To protect your incisions and drain areas, you might need to change your dressings if they become loose from showering, so it’s smart to be prepared with some 4x4 gauze and medical adhesive tape. Drainage cups are also essential to measure how much fluid is draining each day, and although they are usually supplied by your doctor, it's a good idea to have some extra at home in case you run out.
During surgery, a tube is placed down the throat to help patients breathe while under anestethic and it can leave some suffering from a sore throat. Have some throat lozenges or honey tea on hand to help soothe it.
This one can be a lifesaver when you can’t raise your arms to tend to an itch on your back.
A Jacket with Pockets for Surgical Drains
While most mastectomy patients live with surgical drains for 6-8 weeks after surgery, by then you will also feel more mobile and happy to leave the house for short walks and fresh air. Having a jacket on hand that has inside pockets to hold the surgical drains means they are not only safe from dangling but also hidden from prying eyes that might make you feel self-conscious.
Get Help with Food
Ask friends and family to keep you in mind food-wise during your recovery stage. Post-surgery patients have little to no energy for making meals so it can be incredibly comforting to have healthy and nutritious food delivered while you recover.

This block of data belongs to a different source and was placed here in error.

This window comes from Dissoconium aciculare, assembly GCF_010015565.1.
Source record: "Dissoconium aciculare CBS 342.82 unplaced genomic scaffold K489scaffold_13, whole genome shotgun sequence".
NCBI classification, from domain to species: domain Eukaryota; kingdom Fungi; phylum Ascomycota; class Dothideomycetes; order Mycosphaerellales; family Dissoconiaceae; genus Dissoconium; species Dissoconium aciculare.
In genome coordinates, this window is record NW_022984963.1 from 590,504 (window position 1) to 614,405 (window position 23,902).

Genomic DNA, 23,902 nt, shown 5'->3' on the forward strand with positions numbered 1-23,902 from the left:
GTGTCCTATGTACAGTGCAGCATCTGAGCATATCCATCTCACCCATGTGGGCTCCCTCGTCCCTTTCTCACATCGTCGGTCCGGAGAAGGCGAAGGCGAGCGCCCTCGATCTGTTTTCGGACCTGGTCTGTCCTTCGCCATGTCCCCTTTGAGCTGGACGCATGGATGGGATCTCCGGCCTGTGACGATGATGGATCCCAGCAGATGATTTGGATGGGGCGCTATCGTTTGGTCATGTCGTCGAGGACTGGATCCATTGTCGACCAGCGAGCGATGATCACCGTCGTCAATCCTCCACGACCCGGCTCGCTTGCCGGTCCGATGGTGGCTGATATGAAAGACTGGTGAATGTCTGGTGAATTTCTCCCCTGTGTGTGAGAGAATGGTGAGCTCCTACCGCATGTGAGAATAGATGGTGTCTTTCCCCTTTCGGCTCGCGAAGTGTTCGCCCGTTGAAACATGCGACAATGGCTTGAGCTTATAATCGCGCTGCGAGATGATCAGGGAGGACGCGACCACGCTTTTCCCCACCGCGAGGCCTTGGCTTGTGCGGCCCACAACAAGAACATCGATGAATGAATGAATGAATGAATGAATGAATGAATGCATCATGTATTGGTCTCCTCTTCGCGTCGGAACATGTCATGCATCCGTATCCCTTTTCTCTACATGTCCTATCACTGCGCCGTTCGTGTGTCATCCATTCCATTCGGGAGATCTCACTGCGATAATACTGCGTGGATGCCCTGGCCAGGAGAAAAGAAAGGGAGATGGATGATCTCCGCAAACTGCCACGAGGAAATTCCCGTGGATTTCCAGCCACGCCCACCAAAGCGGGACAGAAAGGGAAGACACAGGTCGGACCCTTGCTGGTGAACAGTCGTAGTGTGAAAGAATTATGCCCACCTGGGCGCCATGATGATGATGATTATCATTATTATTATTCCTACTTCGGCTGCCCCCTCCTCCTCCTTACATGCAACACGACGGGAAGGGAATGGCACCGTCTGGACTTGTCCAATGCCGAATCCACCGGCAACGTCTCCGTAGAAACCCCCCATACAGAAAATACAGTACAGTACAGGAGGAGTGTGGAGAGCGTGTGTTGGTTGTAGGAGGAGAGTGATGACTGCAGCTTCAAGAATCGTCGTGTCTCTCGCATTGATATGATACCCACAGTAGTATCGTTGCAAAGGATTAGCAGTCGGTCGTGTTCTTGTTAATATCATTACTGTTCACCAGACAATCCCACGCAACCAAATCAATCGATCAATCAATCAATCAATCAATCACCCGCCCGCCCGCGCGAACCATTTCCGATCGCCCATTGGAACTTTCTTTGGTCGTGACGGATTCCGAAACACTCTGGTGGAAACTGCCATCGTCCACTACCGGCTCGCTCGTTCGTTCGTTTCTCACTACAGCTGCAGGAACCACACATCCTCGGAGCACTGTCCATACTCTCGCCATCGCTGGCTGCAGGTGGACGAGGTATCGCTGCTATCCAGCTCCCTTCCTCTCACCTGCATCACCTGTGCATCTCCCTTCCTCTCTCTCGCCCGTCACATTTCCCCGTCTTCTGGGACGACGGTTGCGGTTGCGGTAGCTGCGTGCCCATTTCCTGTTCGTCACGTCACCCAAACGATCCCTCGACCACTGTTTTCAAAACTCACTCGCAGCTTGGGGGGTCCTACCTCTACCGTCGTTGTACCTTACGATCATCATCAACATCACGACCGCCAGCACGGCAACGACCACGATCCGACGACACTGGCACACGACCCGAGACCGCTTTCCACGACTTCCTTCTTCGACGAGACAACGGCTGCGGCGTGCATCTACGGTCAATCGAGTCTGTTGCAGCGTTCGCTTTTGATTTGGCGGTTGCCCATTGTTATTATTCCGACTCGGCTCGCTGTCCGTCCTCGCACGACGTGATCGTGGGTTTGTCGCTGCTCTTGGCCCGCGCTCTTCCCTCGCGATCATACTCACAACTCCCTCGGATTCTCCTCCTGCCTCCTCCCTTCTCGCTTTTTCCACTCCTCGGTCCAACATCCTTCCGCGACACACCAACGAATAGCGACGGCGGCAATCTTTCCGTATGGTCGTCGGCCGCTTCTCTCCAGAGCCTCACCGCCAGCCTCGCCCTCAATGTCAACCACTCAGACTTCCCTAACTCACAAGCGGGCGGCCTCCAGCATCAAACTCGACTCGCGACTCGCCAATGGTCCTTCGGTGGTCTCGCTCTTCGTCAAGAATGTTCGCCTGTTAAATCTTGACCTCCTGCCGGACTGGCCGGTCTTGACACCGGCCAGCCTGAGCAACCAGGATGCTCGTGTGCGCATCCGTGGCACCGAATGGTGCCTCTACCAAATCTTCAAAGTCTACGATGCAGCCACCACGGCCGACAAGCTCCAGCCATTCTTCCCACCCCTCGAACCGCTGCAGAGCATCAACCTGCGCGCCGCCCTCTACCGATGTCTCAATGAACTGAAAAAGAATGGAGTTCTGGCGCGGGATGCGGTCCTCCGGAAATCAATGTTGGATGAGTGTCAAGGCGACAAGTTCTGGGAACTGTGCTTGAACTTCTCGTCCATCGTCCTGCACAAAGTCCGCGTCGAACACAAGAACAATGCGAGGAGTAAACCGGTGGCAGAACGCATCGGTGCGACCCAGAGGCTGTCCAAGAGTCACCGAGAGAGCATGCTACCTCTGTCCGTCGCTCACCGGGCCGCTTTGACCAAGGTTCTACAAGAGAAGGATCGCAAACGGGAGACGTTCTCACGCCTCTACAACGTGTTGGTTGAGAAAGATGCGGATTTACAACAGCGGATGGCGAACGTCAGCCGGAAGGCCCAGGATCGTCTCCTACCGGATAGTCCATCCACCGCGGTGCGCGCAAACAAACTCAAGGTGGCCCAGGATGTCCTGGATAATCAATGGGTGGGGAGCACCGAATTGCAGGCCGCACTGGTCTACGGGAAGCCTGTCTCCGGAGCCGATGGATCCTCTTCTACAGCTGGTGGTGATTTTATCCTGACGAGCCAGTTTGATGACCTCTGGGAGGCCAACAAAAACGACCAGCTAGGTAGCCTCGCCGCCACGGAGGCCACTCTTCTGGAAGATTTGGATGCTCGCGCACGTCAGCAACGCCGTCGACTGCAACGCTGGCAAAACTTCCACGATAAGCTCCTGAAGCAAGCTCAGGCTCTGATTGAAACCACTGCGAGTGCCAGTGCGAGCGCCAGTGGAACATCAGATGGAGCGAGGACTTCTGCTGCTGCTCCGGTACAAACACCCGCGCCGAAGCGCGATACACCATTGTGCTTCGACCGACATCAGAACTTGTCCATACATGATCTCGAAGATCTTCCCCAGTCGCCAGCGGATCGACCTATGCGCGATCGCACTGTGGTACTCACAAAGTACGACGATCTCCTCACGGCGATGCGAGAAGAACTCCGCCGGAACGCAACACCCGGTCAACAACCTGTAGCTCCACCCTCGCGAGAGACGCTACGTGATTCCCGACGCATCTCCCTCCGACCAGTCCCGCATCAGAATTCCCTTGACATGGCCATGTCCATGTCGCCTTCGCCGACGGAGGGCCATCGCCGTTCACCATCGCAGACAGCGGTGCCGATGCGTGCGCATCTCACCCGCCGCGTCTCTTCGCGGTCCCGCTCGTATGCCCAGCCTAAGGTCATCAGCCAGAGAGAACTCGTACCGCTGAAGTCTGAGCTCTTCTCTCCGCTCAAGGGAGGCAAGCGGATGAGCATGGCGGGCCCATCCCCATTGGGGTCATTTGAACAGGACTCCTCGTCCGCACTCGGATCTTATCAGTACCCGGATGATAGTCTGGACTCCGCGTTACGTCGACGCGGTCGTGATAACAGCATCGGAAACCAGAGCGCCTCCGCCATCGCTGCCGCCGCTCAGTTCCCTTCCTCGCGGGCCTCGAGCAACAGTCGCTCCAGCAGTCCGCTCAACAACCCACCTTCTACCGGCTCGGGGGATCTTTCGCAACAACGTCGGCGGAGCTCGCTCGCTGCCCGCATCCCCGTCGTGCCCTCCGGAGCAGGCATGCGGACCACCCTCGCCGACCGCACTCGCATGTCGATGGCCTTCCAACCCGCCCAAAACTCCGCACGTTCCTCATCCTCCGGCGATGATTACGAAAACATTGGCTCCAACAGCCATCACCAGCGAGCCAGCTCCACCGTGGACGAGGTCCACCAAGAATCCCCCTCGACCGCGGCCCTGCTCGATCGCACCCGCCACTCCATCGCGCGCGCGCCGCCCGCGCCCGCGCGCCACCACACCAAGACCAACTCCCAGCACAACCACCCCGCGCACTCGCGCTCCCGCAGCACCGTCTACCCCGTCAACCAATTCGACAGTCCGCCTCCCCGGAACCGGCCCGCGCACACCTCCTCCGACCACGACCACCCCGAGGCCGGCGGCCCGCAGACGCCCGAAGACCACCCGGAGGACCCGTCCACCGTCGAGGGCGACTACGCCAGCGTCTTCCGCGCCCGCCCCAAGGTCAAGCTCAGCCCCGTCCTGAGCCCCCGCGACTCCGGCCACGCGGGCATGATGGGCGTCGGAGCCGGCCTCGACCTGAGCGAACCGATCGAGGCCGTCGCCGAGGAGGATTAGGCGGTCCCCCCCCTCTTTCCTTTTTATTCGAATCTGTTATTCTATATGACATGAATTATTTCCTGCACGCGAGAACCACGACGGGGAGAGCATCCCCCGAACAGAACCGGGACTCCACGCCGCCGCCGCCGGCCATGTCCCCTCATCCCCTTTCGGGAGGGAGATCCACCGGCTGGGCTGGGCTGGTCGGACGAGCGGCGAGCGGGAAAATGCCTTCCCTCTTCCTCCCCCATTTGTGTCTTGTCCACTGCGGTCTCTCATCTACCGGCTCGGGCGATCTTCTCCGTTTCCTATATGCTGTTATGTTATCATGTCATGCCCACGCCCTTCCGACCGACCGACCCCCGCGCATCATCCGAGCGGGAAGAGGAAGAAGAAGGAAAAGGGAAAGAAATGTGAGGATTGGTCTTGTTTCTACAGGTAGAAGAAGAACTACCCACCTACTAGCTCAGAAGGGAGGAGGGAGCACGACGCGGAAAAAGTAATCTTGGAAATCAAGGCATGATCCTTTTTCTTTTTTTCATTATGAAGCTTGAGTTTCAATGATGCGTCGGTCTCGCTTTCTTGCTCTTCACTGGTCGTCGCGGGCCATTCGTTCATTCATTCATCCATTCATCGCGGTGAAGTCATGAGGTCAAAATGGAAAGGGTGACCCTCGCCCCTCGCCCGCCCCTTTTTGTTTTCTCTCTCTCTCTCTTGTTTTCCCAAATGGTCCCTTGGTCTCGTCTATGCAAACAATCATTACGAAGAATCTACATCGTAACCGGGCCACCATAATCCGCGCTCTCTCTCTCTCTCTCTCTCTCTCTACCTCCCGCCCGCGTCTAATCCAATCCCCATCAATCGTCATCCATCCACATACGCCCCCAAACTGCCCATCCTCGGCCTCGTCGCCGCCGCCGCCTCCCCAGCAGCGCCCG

A Positive & Patient Attitude
Last but not least, be positive about the choice you’ve made for your overall health and wellness and allow yourself to be patient during recovery. Forget about chores, cooking, cleaning, and any sort of strenuous exercise until you feel recovered enough to re-engage.
Post-Mastectomy: What You’ll Need for the Hospital
Once you’ve gathered all the mastectomy recovery must-haves before your surgery, make sure your bag is prepared for the hospital. After the procedure, most mastectomy patients remain in the hospital for 1-3 days for observation. While you stay, it helps to have the following with you:
- Dry shampoo & body wipes to freshen up post-operation.
- Drain lanyard to hold your surgical drains when you feel like a shower.
- Front button pajamas or loose-fitting men’s button-up shirts are ideal comfort clothing when you are not permitted to raise your arms.
- Underarm support pillow for extra comfort.
- Slip-on shoes or slippers that do not require bending over to tie them.
- Pen & notebook to write down questions for your doctor.
- Snacks & Water
- A tablet (& charger) to watch your favorite movies or a book to pass the time.
Being prepared with mastectomy recovery must-have items before you leave for the hospital will allow you to heal and recuperate in a far more comfortable way. However, it is important to realize that items alone will not suffice in supporting you through your recuperation.
Don’t be afraid to ask friends and family for that all-important emotional support, encouragement, and hope, as well as any heavy lifting.
Should you have any further questions as a patient, or a loved one, don’t hesitate to contact the National Breast Cancer Foundation for support.
National Breast Cancer Foundation – Checklist for Recovery after Mastectomy - https://www.nationalbreastcancer.org/blog/checklist-for-recovery-after-mastectomy/
Cancer.Org – Mastectomy: What to Expect - https://www.breastcancer.org/treatment/surgery/mastectomy/expectations
What Happens After Breast Surgery - https://www.cancerresearchuk.org/about-cancer/breast-cancer/treatment/surgery/after-surgery/what-happens-after-surgery